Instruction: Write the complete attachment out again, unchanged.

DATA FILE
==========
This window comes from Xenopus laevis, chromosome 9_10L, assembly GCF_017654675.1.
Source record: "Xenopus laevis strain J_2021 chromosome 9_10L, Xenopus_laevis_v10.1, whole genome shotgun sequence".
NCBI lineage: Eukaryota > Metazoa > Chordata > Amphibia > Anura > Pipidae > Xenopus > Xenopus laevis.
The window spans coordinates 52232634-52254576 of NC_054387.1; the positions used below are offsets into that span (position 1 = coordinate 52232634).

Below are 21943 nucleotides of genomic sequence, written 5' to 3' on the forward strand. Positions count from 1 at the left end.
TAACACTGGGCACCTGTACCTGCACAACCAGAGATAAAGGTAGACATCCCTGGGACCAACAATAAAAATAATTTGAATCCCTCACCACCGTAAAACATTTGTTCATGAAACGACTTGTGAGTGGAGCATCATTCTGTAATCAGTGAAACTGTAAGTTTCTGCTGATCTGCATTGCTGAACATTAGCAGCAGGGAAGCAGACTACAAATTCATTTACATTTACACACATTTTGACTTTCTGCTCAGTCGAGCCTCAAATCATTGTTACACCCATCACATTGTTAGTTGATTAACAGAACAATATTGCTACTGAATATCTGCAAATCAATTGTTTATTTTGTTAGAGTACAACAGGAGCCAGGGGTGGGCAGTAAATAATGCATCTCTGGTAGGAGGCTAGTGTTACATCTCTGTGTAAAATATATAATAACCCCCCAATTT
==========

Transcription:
This window comes from Xenopus laevis, chromosome 9_10L, assembly GCF_017654675.1.
Source record: "Xenopus laevis strain J_2021 chromosome 9_10L, Xenopus_laevis_v10.1, whole genome shotgun sequence".
NCBI lineage: Eukaryota > Metazoa > Chordata > Amphibia > Anura > Pipidae > Xenopus > Xenopus laevis.
The window spans coordinates 52232634-52254576 of NC_054387.1; the positions used below are offsets into that span (position 1 = coordinate 52232634).

Below are 21943 nucleotides of genomic sequence, written 5' to 3' on the forward strand. Positions count from 1 at the left end.
TAACACTGGGCACCTGTACCTGCACAACCAGAGATAAAGGTAGACATCCCTGGGACCAACAATAAAAATAATTTGAATCCCTCACCACCGTAAAACATTTGTTCATGAAACGACTTGTGAGTGGAGCATCATTCTGTAATCAGTGAAACTGTAAGTTTCTGCTGATCTGCATTGCTGAACATTAGCAGCAGGGAAGCAGACTACAAATTCATTTACATTTACACACATTTTGACTTTCTGCTCAGTCGAGCCTCAAATCATTGTTACACCCATCACATTGTTAGTTGATTAACAGAACAATATTGCTACTGAATATCTGCAAATCAATTGTTTATTTTGTTAGAGTACAACAGGAGCCAGGGGTGGGCAGTAAATAATGCATCTCTGGTAGGAGGCTAGTGTTACATCTCTGTGTAAAATATATAATAACCCCCCAATTT